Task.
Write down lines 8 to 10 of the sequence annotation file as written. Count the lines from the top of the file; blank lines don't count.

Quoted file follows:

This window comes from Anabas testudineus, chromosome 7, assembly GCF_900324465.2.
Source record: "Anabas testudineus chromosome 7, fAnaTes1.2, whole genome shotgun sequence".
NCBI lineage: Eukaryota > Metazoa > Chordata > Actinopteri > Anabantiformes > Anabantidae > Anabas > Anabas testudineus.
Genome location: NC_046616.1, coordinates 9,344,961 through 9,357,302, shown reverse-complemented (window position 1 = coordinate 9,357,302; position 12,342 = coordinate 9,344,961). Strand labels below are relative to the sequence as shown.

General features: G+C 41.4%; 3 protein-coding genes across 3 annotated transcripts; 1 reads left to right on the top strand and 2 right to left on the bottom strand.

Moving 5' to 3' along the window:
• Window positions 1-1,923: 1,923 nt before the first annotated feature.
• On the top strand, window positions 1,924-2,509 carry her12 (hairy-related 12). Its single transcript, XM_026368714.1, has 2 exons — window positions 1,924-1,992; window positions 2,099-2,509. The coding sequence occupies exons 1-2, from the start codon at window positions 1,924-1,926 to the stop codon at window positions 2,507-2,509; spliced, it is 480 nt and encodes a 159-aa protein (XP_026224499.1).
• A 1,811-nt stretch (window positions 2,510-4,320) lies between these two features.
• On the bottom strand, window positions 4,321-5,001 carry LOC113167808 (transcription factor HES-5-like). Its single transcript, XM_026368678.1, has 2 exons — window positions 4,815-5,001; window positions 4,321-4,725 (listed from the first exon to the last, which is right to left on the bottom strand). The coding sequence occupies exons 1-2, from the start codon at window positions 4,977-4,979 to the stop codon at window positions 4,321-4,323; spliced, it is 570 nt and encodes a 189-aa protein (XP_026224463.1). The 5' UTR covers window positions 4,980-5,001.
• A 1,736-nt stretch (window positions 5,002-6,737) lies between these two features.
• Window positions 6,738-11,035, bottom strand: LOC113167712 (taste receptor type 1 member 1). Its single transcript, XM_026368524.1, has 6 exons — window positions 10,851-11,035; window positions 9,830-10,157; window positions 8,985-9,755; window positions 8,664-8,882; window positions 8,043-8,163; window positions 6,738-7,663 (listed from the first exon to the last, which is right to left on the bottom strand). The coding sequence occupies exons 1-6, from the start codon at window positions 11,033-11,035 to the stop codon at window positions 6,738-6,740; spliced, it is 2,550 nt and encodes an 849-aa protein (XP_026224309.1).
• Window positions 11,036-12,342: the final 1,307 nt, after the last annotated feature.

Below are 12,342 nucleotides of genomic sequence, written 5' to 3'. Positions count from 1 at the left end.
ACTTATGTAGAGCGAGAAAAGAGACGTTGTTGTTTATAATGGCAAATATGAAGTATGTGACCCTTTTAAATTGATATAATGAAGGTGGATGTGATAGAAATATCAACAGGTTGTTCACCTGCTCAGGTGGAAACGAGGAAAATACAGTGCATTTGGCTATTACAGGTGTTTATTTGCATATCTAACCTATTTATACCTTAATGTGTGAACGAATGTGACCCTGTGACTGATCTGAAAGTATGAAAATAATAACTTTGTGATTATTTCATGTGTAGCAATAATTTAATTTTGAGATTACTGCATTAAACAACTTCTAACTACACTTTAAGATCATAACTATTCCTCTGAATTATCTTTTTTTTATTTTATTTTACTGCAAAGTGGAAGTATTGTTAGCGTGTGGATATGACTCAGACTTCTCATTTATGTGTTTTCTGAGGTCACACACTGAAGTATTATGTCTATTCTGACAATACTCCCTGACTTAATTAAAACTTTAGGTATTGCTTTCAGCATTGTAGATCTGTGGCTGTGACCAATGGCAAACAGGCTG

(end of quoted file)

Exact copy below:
• On the top strand, window positions 1,924-2,509 carry her12 (hairy-related 12). Its single transcript, XM_026368714.1, has 2 exons — window positions 1,924-1,992; window positions 2,099-2,509. The coding sequence occupies exons 1-2, from the start codon at window positions 1,924-1,926 to the stop codon at window positions 2,507-2,509; spliced, it is 480 nt and encodes a 159-aa protein (XP_026224499.1).
• A 1,811-nt stretch (window positions 2,510-4,320) lies between these two features.
• On the bottom strand, window positions 4,321-5,001 carry LOC113167808 (transcription factor HES-5-like). Its single transcript, XM_026368678.1, has 2 exons — window positions 4,815-5,001; window positions 4,321-4,725 (listed from the first exon to the last, which is right to left on the bottom strand). The coding sequence occupies exons 1-2, from the start codon at window positions 4,977-4,979 to the stop codon at window positions 4,321-4,323; spliced, it is 570 nt and encodes a 189-aa protein (XP_026224463.1). The 5' UTR covers window positions 4,980-5,001.